There will now be a rethink on whether to go ahead with legislation that would have enabled voluntary mergers to take place.
The Welsh Government will today emphasise its determination to cut the number of local councils. The First Minister will formally respond in the Senedd to the Williams Commission's plan to cut the 22 county and county borough councils by half.
The Local Government Minister will then publish a White Paper on the councils' future. The Government is pressing on despite so far failing to secure the cross-party support it's been seeking. Even the Welsh Labour Party has only just begun a three month consultation before deciding its position.
The Welsh Local Government Association has warned that the costs of reorganisation will be considerable but last week the First Minister made it clear that such objections are not going to stop him demanding that the councils merge into larger local authorities.
We are in the process of conducting our own analysis of what the costs might be. I have seen the Williams commission’s analysis, and I have seen the WLGA’s analysis. It is important that we, as a Government, are able to have that analysis as well. However, there is absolutely no doubt in my mind that we are seeing unnecessary duplication of effort and cost as a result of the present local government structure that we have, and it must change.
Welsh local government leaders have warned that merging councils won't solve problems caused by what they estimate is a £2.6 billion budget shortfall facing Wales’ public services as a whole. They claim that there's a "growing misperception" that reorganisation offers a "silver bullet".
The leaders, who are holding a conference in Llandudno describe the idea of merging councils, to cut their number from 22 to between 10 and 12, as "widespread speculation", though it was recommended in a report commissioned by the Welsh Government.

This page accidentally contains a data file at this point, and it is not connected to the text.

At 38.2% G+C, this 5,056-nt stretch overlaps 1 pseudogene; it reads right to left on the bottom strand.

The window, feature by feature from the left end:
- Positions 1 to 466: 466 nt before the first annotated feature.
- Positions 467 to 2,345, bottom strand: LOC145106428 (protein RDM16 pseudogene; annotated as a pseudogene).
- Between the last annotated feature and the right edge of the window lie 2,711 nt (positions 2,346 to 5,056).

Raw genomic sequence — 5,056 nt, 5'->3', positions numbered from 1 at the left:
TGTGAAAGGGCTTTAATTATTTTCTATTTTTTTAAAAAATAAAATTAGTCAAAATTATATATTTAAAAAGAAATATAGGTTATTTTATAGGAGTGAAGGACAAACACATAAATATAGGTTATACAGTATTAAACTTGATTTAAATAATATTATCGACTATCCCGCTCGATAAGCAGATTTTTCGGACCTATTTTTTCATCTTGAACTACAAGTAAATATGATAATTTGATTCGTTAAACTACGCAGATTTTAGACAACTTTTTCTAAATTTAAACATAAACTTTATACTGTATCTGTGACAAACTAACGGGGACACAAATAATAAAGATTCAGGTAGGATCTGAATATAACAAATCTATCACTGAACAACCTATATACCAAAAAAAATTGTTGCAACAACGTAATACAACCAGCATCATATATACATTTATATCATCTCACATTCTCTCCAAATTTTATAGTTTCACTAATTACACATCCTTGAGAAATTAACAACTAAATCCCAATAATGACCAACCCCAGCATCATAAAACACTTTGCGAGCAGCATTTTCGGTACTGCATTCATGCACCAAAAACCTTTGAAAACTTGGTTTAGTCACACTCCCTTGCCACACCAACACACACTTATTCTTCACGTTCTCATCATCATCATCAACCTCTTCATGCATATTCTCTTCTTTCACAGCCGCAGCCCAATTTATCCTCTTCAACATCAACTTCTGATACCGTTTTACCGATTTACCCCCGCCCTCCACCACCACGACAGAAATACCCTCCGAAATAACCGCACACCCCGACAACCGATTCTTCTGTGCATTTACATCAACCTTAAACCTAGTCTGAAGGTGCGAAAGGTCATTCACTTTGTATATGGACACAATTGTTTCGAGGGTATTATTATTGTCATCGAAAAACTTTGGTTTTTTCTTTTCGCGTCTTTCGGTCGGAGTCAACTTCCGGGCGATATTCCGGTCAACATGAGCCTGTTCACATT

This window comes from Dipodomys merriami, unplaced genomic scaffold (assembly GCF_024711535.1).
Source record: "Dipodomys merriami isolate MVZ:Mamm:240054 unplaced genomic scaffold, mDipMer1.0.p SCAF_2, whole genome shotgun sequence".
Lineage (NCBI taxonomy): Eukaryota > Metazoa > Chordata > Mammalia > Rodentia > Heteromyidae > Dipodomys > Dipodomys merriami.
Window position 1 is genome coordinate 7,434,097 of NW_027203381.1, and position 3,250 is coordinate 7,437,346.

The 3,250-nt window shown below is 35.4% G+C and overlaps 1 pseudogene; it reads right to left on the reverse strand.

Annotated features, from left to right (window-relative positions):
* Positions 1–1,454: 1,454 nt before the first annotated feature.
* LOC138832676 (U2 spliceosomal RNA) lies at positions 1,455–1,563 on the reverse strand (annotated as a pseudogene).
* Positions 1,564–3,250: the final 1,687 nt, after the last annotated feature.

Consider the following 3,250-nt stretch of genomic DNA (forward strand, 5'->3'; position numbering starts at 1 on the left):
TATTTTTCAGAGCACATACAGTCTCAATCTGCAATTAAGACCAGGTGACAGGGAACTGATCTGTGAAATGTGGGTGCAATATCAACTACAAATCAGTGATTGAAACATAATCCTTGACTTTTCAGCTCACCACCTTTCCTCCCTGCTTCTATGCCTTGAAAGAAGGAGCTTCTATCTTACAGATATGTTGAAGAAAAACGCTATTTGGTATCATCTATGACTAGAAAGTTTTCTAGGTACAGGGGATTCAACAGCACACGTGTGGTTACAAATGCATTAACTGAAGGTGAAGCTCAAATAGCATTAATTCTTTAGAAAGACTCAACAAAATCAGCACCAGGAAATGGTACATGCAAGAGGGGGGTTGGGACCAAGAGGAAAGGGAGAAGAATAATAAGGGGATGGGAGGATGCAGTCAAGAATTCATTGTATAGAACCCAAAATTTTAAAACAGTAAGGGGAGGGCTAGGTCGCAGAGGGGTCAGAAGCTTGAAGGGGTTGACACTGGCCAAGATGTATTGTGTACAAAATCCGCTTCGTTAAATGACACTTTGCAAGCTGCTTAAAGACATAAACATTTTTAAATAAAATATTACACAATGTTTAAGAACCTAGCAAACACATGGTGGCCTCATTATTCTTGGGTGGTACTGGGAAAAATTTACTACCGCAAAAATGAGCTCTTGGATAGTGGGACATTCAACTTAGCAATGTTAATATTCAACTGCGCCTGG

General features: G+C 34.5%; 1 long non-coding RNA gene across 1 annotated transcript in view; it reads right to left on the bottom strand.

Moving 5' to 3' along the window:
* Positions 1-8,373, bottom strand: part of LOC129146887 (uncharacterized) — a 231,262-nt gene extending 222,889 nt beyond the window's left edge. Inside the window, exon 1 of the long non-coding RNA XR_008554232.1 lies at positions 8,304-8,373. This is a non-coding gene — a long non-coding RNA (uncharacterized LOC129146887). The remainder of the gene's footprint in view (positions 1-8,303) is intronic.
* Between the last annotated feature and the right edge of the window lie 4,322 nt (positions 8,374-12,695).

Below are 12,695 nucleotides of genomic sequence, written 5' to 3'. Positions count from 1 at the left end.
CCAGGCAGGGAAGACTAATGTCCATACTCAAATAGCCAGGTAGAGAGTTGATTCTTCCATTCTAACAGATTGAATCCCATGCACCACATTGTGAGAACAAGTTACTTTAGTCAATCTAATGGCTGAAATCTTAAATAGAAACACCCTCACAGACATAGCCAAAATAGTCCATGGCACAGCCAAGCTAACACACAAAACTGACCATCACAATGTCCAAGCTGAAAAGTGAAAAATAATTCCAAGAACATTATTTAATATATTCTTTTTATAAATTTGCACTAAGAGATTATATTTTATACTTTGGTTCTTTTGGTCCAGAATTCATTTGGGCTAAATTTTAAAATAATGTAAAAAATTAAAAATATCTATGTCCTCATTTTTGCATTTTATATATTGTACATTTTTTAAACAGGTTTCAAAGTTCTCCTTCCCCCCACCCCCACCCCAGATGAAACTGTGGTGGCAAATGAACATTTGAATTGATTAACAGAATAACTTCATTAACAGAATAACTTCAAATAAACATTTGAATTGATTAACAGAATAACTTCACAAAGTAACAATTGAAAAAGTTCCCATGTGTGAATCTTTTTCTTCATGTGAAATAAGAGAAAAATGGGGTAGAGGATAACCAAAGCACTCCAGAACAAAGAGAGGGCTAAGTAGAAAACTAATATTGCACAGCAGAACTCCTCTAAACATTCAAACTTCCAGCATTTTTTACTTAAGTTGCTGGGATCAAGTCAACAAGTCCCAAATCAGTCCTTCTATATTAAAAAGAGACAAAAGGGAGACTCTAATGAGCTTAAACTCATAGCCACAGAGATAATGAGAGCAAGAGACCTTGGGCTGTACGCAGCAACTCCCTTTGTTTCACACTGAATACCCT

The pressures being placed on Wales’ public services are significant and complex, and any future reform of how these services are delivered must be based on a consideration of the public sector as a whole rather than a ‘paint it by numbers’ approach to council boundaries. We acknowledge that local government itself must change, but the reform process should be based on a true consideration of the functions and role that local councils should fulfil rather than the structures that are required to support this.
Local democracy in Wales is not an abstract political concept. The public want local government and local decision-making when it comes to the issues and services that they care most strongly about, and public services will always be delivered more effectively when they are shaped and informed through an open dialogue with the people who use them.
In stark contrast to the current response in Wales of increased centralisation and ultimately less accountable forms of government, today’s event will hopefully start the process of remodelling the delivery of local public services on a principle of localism and decentralisation that is far more sensitive to community interaction, more publicly engaged and ultimately more empowering of its citizens.
The conference is also hearing from the Local Government Minister, Lesley Griffiths. She's told councils that they must embrace "profound change" and that if they volunteer for mergers, elections to the new authorities could take place in May 2018.